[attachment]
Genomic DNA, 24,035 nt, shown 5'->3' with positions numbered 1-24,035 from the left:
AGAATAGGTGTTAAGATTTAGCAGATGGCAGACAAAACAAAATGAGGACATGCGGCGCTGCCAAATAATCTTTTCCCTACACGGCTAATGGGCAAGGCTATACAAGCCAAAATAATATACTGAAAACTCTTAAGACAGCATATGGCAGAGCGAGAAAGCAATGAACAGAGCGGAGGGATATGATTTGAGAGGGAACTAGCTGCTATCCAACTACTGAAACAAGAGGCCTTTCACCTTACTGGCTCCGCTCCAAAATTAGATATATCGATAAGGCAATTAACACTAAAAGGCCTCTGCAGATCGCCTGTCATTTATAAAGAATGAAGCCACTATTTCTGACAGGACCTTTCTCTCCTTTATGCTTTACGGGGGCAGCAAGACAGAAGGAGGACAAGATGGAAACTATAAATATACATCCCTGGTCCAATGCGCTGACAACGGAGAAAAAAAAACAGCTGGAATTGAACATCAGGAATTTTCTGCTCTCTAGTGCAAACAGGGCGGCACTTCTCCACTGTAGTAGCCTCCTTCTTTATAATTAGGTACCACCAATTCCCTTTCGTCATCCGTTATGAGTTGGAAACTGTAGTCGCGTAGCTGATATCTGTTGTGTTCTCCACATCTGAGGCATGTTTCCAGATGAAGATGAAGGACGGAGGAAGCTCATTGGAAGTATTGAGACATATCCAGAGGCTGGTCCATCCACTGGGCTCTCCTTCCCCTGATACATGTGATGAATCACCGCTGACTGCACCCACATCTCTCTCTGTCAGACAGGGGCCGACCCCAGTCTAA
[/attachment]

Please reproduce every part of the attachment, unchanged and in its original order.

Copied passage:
Genomic DNA, 24,035 nt, shown 5'->3' with positions numbered 1-24,035 from the left:
AGAATAGGTGTTAAGATTTAGCAGATGGCAGACAAAACAAAATGAGGACATGCGGCGCTGCCAAATAATCTTTTCCCTACACGGCTAATGGGCAAGGCTATACAAGCCAAAATAATATACTGAAAACTCTTAAGACAGCATATGGCAGAGCGAGAAAGCAATGAACAGAGCGGAGGGATATGATTTGAGAGGGAACTAGCTGCTATCCAACTACTGAAACAAGAGGCCTTTCACCTTACTGGCTCCGCTCCAAAATTAGATATATCGATAAGGCAATTAACACTAAAAGGCCTCTGCAGATCGCCTGTCATTTATAAAGAATGAAGCCACTATTTCTGACAGGACCTTTCTCTCCTTTATGCTTTACGGGGGCAGCAAGACAGAAGGAGGACAAGATGGAAACTATAAATATACATCCCTGGTCCAATGCGCTGACAACGGAGAAAAAAAAACAGCTGGAATTGAACATCAGGAATTTTCTGCTCTCTAGTGCAAACAGGGCGGCACTTCTCCACTGTAGTAGCCTCCTTCTTTATAATTAGGTACCACCAATTCCCTTTCGTCATCCGTTATGAGTTGGAAACTGTAGTCGCGTAGCTGATATCTGTTGTGTTCTCCACATCTGAGGCATGTTTCCAGATGAAGATGAAGGACGGAGGAAGCTCATTGGAAGTATTGAGACATATCCAGAGGCTGGTCCATCCACTGGGCTCTCCTTCCCCTGATACATGTGATGAATCACCGCTGACTGCACCCACATCTCTCTCTGTCAGACAGGGGCCGACCCCAGTCTAA